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Appendix A: Intergenerational Conflict in an Aging Japan

A1 Introduction

The benefits and burdens of social security continue to increase their roles in Japan’s economy because of the aging population, low birthrate, and the spread of nuclear families. We focus on the two major components of social security: pensions and medical care. The benefits are financed by social security premiums, taxes, and income from the investment of public pension reserves.

Benefits now total 120 trillion yen (23.5 % of GDP) in 2015 and are projected to rise to 149 trillion yen (24.4 % of GDP) in 2025. The government’s projections of social security expenditures are shown in Tables 7.A1 and 7.A2.

Japan has social security programs specifically for the “elderly” (also called the “aged”). In this case study, we first describe the social security system and then discuss reform of the current pay-as-you-go system.

A2 Medical Insurance

A2.1 Japan's Health Care System

Medical care in Japan is provided through a universal health care system. By definition, the system includes all Japanese citizens and those working in Japan who are not citizens. Participation is compulsory. Universal coverage was established in 1961. The system covers sickness, injury, death (funeral benefit), pregnancy, and childbirth, but does not cover dental surgery, cosmetic surgery, hair removal, vaccinations, health examinations, and high-tech treatment (such as heart transplants).

The system is composed of a number of plans. At the most general level, working status or age determines which of the plans is applicable to an individual. Although the system is universal, the actual insurer (plan provider) can be either a government body or a private entity.

Table 7.A1 Trends and projections for social security benefits (percentage of GDP)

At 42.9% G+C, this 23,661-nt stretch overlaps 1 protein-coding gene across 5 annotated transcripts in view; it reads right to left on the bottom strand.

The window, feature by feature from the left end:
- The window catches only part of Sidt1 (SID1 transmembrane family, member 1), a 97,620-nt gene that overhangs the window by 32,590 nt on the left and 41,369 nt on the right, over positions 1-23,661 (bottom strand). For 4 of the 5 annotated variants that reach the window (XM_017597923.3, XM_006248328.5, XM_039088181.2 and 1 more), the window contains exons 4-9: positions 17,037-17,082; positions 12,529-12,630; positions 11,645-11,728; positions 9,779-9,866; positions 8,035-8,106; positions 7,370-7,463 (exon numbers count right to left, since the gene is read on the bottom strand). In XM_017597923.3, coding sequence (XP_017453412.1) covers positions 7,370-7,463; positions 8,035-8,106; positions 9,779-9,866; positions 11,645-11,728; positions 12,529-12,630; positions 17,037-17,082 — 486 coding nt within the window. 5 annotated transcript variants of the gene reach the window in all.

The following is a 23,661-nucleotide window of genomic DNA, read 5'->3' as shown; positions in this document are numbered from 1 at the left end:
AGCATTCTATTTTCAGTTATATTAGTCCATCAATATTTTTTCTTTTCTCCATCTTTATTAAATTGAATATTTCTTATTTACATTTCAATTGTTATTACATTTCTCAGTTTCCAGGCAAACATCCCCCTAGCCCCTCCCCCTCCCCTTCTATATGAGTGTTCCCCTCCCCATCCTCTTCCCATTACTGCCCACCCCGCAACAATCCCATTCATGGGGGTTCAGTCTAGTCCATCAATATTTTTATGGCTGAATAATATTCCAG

2012

2015

2025

Pension (%)

11.2

11.0

9.9

Medical care (%)

7.3

7.8

8.8

Long-term care (%)

1.8

2.1

2.7

Others (%)

2.5

2.6

3.0

Total (%)

22.8

23.5

24.4

Notes: These figures include the benefits of unemployment insurance, workers’ compensation insurance, and public assistance (which is similar to Supplemental Security Income in the United States)

Source: http://www5.cao.go.jp/keizai-shimon/kaigi/special/future/ 0421/shiryou_03.pdf

Table 7.A2 Trends and projections for social security benefits (in trillion Yen)

2012

2015

2020

2025

Pension

53.8

56.5

58.5

60.4

Medical care

35.1

39.5

46.9

54.0

Long-term care

8.4

10.5

14.9

19.8

Others

12.2

13.3

14.1

14.7

Total

109.5

119.8

134.4

148.9

Notes: As Table 7.A1 Source: As Table 7.A1

Note that the National Health Insurance (NHI) Plan is administered by municipal governments. So, also, are the plans covering retirees. NHI is financed by government subsidy and premiums.

Further, it is important to note that most care is provided by private practitioners in private facilities. In other words, the system is not like the National Health Service in the United Kingdom, where most doctors work directly for the government. In addition, the Japanese system provides free access to medical services for all patients. Namely, this is a system in which all patients can freely choose a hospital.

 
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